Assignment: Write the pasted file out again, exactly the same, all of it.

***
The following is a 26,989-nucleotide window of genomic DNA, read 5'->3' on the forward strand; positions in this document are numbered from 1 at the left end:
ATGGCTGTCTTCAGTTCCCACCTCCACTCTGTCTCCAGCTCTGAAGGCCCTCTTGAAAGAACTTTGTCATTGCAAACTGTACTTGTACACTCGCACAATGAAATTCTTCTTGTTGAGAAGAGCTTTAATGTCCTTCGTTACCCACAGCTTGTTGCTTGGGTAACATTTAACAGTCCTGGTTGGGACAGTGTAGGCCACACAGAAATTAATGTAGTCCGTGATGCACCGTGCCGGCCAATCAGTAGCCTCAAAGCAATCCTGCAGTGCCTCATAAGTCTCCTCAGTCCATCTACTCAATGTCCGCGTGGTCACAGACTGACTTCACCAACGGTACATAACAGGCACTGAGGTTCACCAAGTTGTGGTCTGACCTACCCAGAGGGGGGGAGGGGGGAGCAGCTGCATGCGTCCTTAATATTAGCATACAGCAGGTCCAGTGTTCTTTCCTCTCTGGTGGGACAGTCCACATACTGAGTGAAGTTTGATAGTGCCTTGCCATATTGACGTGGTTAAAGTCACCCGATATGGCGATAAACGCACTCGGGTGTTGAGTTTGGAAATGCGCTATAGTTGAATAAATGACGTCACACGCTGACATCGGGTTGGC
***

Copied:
The following is a 26,989-nucleotide window of genomic DNA, read 5'->3' on the forward strand; positions in this document are numbered from 1 at the left end:
ATGGCTGTCTTCAGTTCCCACCTCCACTCTGTCTCCAGCTCTGAAGGCCCTCTTGAAAGAACTTTGTCATTGCAAACTGTACTTGTACACTCGCACAATGAAATTCTTCTTGTTGAGAAGAGCTTTAATGTCCTTCGTTACCCACAGCTTGTTGCTTGGGTAACATTTAACAGTCCTGGTTGGGACAGTGTAGGCCACACAGAAATTAATGTAGTCCGTGATGCACCGTGCCGGCCAATCAGTAGCCTCAAAGCAATCCTGCAGTGCCTCATAAGTCTCCTCAGTCCATCTACTCAATGTCCGCGTGGTCACAGACTGACTTCACCAACGGTACATAACAGGCACTGAGGTTCACCAAGTTGTGGTCTGACCTACCCAGAGGGGGGGAGGGGGGAGCAGCTGCATGCGTCCTTAATATTAGCATACAGCAGGTCCAGTGTTCTTTCCTCTCTGGTGGGACAGTCCACATACTGAGTGAAGTTTGATAGTGCCTTGCCATATTGACGTGGTTAAAGTCACCCGATATGGCGATAAACGCACTCGGGTGTTGAGTTTGGAAATGCGCTATAGTTGAATAAATGACGTCACACGCTGACATCGGGTTGGC